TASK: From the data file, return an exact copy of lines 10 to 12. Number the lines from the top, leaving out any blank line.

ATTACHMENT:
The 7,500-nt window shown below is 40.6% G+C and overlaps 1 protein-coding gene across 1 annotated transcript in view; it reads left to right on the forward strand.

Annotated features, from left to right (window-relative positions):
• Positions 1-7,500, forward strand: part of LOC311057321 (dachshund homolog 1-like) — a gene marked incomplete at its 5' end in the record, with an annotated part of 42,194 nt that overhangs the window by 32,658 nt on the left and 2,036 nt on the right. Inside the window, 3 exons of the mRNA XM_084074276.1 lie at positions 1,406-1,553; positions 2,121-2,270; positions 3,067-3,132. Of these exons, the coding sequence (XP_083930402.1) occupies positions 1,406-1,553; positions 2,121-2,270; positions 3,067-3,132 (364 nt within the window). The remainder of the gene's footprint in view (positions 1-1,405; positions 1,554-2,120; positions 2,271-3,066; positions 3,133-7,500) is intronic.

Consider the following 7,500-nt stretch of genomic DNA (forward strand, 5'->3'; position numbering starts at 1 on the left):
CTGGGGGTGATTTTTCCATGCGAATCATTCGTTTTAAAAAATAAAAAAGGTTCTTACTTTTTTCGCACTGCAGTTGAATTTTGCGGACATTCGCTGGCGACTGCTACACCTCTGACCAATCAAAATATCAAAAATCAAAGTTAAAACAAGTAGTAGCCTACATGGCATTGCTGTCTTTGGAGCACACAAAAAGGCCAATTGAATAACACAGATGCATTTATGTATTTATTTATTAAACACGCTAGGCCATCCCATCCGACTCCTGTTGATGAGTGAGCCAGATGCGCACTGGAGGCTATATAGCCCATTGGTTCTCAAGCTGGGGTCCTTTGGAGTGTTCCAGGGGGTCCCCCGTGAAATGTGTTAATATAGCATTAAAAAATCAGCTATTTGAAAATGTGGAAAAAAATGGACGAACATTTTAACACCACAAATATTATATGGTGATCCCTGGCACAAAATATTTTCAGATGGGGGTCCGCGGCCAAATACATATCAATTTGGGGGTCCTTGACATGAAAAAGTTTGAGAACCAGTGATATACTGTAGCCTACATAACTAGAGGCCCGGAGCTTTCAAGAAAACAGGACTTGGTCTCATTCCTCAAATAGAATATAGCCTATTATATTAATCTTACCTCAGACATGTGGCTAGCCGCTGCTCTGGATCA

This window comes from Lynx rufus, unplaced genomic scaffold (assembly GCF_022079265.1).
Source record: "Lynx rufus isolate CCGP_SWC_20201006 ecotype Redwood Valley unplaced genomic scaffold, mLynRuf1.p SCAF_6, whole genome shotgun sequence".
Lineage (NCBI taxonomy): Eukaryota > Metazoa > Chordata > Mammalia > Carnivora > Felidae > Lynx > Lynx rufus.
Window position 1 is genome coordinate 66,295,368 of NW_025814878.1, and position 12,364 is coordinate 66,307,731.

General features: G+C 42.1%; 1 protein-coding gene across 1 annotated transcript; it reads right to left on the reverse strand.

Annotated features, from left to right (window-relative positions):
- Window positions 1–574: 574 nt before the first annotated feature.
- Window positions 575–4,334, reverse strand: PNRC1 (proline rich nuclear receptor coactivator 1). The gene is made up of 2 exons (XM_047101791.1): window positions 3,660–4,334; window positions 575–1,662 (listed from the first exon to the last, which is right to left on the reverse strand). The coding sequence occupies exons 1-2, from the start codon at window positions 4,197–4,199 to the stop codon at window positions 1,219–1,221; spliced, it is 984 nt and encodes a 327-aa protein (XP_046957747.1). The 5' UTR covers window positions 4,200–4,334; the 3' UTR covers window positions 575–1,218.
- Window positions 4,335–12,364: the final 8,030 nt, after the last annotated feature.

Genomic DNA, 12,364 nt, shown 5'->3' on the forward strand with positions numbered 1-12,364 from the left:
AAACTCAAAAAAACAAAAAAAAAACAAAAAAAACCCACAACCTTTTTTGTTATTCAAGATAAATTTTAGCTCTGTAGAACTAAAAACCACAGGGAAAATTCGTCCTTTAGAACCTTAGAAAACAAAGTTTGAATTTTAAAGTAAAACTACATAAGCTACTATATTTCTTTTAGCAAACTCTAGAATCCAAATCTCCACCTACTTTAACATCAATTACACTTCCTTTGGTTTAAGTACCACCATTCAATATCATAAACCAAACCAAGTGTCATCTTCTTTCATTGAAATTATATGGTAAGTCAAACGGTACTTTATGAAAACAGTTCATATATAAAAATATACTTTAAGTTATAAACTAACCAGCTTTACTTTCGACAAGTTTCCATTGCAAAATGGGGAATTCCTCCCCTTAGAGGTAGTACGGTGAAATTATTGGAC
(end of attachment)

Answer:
General features: G+C 42.1%; 1 protein-coding gene across 1 annotated transcript; it reads right to left on the reverse strand.

Annotated features, from left to right (window-relative positions):
- Window positions 1–574: 574 nt before the first annotated feature.